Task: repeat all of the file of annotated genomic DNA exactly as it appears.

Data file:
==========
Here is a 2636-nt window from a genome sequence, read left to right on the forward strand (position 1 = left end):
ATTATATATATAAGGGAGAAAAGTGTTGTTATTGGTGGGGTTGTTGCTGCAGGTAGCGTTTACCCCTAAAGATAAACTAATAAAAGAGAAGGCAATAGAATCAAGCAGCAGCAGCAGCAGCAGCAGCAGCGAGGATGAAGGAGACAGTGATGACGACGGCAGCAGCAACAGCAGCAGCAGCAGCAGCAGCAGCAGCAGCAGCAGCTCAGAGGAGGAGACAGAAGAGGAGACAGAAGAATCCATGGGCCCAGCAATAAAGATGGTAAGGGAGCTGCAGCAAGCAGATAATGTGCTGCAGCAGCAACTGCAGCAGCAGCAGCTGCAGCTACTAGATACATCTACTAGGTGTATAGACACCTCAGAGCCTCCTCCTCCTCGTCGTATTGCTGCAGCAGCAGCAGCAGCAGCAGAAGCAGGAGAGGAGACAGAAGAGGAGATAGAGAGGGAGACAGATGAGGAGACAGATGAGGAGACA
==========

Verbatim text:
Here is a 2636-nt window from a genome sequence, read left to right on the forward strand (position 1 = left end):
ATTATATATATAAGGGAGAAAAGTGTTGTTATTGGTGGGGTTGTTGCTGCAGGTAGCGTTTACCCCTAAAGATAAACTAATAAAAGAGAAGGCAATAGAATCAAGCAGCAGCAGCAGCAGCAGCAGCAGCGAGGATGAAGGAGACAGTGATGACGACGGCAGCAGCAACAGCAGCAGCAGCAGCAGCAGCAGCAGCAGCAGCAGCTCAGAGGAGGAGACAGAAGAGGAGACAGAAGAATCCATGGGCCCAGCAATAAAGATGGTAAGGGAGCTGCAGCAAGCAGATAATGTGCTGCAGCAGCAACTGCAGCAGCAGCAGCTGCAGCTACTAGATACATCTACTAGGTGTATAGACACCTCAGAGCCTCCTCCTCCTCGTCGTATTGCTGCAGCAGCAGCAGCAGCAGCAGAAGCAGGAGAGGAGACAGAAGAGGAGATAGAGAGGGAGACAGATGAGGAGACAGATGAGGAGACA